* Why is this happening? In January, Republicans swept Wisconsin state government, assuming the governorship and both houses of the legislature. Republicans in the legislature, in conjunction with Gov. Scott Walker, put forward an austerity budget that ended collective bargaining for public employees.
Democrats fled the state to avoid voting on the measure. Thousands of protesters gathered at the state capitol in opposition to the law. After weeks of stalemate, Republicans separated the union provision from the rest of the budget, allowing them to vote on it without a quorum.
Walker signed the measure into law, provoking an immediate backlash. Democrats began gathering signatures on recall petitions against all eight eligible (see below) Republican state senators. Republicans responded by attempting to recall all eight eligible Democratic state senators, arguing that they shirked their duties by fleeing the state.
* Who is eligible for recall? In Wisconsin, any elected state official who is more than a year into his or her term can be recalled. That requirement is why Gov. Walker, about half the state Senate, and all of the House were not vulnerable to recall. To recall a state senator, petitioners must gather signatures equal to 25 percent of the votes cast for governor in that district in the last gubernatorial election. They have 60 days to do so.
Eight Democrats and eight Republicans had been in office long enough to be targeted. Campaigns were launched against all sixteen, but petitioners only gathered enough signatures to recall six Republicans and three Democrats.
* Who might be recalled? Republican state Sens. Robert Cowles, Alberta Darling, Sheila Harsdorf, Randy Hopper, Dan Kapanke, and Luther Olsen were successfully targeted. Democratic Sens. Dave Hansen, Jim Holperin and Robert Wirch were successfully targeted.
* When are the recalls? One recall election has already happened: State Sen. Hansen beat Republican challenger David VanderLeest on July 19th. All six Republicans will face voters on Aug. 9th, and the remaining two Democrats will face voters on Aug. 16th.
The election dates are determined by when the recall petitions were filed and whether or not there were multiple challengers. The elections were originally scheduled for mid-July, with Republicans facing voters a week before Democrats. Multiple Republican challengers sparked primaries, pushing back the elections against Democrats to August.
Fearing a disadvantage by having their incumbents face voters so much earlier, Republicans ran “protest” candidates in the Democratic primaries to give their incumbents more time.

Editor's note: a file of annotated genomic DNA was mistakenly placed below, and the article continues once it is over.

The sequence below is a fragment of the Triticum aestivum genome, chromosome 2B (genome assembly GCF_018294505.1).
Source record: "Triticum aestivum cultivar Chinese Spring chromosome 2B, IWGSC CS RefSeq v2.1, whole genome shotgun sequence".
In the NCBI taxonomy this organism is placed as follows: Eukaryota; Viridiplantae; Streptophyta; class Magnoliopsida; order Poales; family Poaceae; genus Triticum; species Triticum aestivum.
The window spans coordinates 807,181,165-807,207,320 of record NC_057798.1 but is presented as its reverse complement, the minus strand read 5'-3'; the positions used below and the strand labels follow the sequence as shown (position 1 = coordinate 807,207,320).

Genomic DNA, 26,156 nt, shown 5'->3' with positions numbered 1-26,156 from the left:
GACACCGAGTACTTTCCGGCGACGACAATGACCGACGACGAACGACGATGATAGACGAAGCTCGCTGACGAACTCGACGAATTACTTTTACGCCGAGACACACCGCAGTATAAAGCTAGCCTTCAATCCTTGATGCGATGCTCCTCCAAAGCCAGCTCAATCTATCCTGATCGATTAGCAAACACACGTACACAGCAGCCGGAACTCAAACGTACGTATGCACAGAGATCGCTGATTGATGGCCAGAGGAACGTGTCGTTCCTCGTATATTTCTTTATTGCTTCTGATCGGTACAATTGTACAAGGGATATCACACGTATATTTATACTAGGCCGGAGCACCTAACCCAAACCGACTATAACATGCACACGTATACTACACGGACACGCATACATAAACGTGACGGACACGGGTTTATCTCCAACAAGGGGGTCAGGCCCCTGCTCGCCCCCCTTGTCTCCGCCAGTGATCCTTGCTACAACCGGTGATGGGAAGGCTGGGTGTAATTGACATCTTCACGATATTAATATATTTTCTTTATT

There were multiple Republicans vying for each Democratic state senator’s seat. However, a more formidable candidate failed to get the 400 valid signatures necessary to gain ballot access in the race against Hansen, which is why the general election happened the day that would have been the primary.
* Is this the first time this has happened? Basically, yes. While there have been recalls of state legislators before, never have so many been targeted at once and with so much national attention and money involved.
In Wisconsin, two state senators have been recalled. Republican George Patak was forced out of office in 1996, after he voted in favor of a sales tax to build the future Brewers’ Stadium. Democrat Gary George was forced out after siding with Republicans on gambling legislation.
Only three times in American history has a recall election switched party control of a legislative chamber: In Michigan in 1983, Wisconsin in 1996, and California in 1995.
* Why does it matter? Republicans currently control the Wisconsin Senate by a 19-to-14 majority. That means if Democrats net three wins in the recall elections, they will take back the state Senate. The Wisconsin Supreme Court upheld the collective bargaining law; thus, retaking the state Senate is Democrats’ best hope for blocking Gov. Walker’s agenda.
Even if the state Senate does not change hands, these races will be seen as a bellwether for 2012. While many new Republican governors are unpopular at home, President Obama is struggling in those same states. What happens in the Badger State will bolster one side in the debate over where the public really stands on economic policy.
Liberals discouraged by the 2010 elections and the rise of the tea party hope these fights will spark more enthusiasm going into 2012. Conservatives want to prove that in spite of high-profile protests, they have the winning argument and the true grassroots energy.
National groups on both sides have poured money and volunteers into the state: Unions, EMILY’s List and the Progressive Change Campaign Committee are organizing against Republicans. The Club for Growth, Americans for Prosperity (the conservative group founded by the Koch brothers), and Tea Party Express are working against Democrats.
Recall elections are on the rise nationally, and these high-profile races will likely only accelerate that trend.
More on PostPolitics